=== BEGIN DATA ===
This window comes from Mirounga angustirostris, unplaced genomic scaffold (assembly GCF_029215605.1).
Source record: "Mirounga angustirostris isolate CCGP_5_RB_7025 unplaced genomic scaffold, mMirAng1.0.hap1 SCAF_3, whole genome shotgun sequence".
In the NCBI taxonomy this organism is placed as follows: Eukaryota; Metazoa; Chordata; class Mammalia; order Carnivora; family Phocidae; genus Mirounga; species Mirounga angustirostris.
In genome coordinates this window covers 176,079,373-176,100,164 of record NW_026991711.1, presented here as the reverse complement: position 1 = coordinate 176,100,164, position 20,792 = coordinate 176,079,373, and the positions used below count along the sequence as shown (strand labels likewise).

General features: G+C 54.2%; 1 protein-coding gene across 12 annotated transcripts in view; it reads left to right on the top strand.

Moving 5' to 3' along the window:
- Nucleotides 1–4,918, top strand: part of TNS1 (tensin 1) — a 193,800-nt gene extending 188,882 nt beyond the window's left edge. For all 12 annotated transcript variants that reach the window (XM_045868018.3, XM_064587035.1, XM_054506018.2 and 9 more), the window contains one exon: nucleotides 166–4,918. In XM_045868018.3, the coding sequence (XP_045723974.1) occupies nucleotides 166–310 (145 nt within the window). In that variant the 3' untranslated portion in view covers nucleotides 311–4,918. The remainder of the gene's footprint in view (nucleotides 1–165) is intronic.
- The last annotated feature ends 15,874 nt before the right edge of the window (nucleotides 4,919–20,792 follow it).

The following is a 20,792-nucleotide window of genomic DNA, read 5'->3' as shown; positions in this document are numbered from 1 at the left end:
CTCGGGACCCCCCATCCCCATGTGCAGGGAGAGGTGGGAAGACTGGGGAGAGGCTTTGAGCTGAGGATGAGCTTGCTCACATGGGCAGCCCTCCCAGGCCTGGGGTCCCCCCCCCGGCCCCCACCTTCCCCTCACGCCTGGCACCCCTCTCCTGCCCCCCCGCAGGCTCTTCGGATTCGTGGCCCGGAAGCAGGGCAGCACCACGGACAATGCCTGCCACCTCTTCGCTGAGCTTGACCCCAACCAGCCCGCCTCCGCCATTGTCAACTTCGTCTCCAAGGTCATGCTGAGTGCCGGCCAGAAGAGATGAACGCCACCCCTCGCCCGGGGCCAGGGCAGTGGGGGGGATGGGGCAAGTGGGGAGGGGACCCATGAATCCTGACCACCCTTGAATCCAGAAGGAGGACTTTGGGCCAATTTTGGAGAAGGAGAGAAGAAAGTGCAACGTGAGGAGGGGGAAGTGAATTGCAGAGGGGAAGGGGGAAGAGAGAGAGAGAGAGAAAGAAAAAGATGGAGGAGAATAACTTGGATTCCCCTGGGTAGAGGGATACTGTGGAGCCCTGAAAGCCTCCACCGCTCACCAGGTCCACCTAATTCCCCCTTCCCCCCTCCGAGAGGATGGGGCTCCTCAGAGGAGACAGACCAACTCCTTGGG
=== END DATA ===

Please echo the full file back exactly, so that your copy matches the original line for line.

This window comes from Mirounga angustirostris, unplaced genomic scaffold (assembly GCF_029215605.1).
Source record: "Mirounga angustirostris isolate CCGP_5_RB_7025 unplaced genomic scaffold, mMirAng1.0.hap1 SCAF_3, whole genome shotgun sequence".
In the NCBI taxonomy this organism is placed as follows: Eukaryota; Metazoa; Chordata; class Mammalia; order Carnivora; family Phocidae; genus Mirounga; species Mirounga angustirostris.
In genome coordinates this window covers 176,079,373-176,100,164 of record NW_026991711.1, presented here as the reverse complement: position 1 = coordinate 176,100,164, position 20,792 = coordinate 176,079,373, and the positions used below count along the sequence as shown (strand labels likewise).

General features: G+C 54.2%; 1 protein-coding gene across 12 annotated transcripts in view; it reads left to right on the top strand.

Moving 5' to 3' along the window:
- Nucleotides 1–4,918, top strand: part of TNS1 (tensin 1) — a 193,800-nt gene extending 188,882 nt beyond the window's left edge. For all 12 annotated transcript variants that reach the window (XM_045868018.3, XM_064587035.1, XM_054506018.2 and 9 more), the window contains one exon: nucleotides 166–4,918. In XM_045868018.3, the coding sequence (XP_045723974.1) occupies nucleotides 166–310 (145 nt within the window). In that variant the 3' untranslated portion in view covers nucleotides 311–4,918. The remainder of the gene's footprint in view (nucleotides 1–165) is intronic.
- The last annotated feature ends 15,874 nt before the right edge of the window (nucleotides 4,919–20,792 follow it).

The following is a 20,792-nucleotide window of genomic DNA, read 5'->3' as shown; positions in this document are numbered from 1 at the left end:
CTCGGGACCCCCCATCCCCATGTGCAGGGAGAGGTGGGAAGACTGGGGAGAGGCTTTGAGCTGAGGATGAGCTTGCTCACATGGGCAGCCCTCCCAGGCCTGGGGTCCCCCCCCCGGCCCCCACCTTCCCCTCACGCCTGGCACCCCTCTCCTGCCCCCCCGCAGGCTCTTCGGATTCGTGGCCCGGAAGCAGGGCAGCACCACGGACAATGCCTGCCACCTCTTCGCTGAGCTTGACCCCAACCAGCCCGCCTCCGCCATTGTCAACTTCGTCTCCAAGGTCATGCTGAGTGCCGGCCAGAAGAGATGAACGCCACCCCTCGCCCGGGGCCAGGGCAGTGGGGGGGATGGGGCAAGTGGGGAGGGGACCCATGAATCCTGACCACCCTTGAATCCAGAAGGAGGACTTTGGGCCAATTTTGGAGAAGGAGAGAAGAAAGTGCAACGTGAGGAGGGGGAAGTGAATTGCAGAGGGGAAGGGGGAAGAGAGAGAGAGAGAGAAAGAAAAAGATGGAGGAGAATAACTTGGATTCCCCTGGGTAGAGGGATACTGTGGAGCCCTGAAAGCCTCCACCGCTCACCAGGTCCACCTAATTCCCCCTTCCCCCCTCCGAGAGGATGGGGCTCCTCAGAGGAGACAGACCAACTCCTTGGG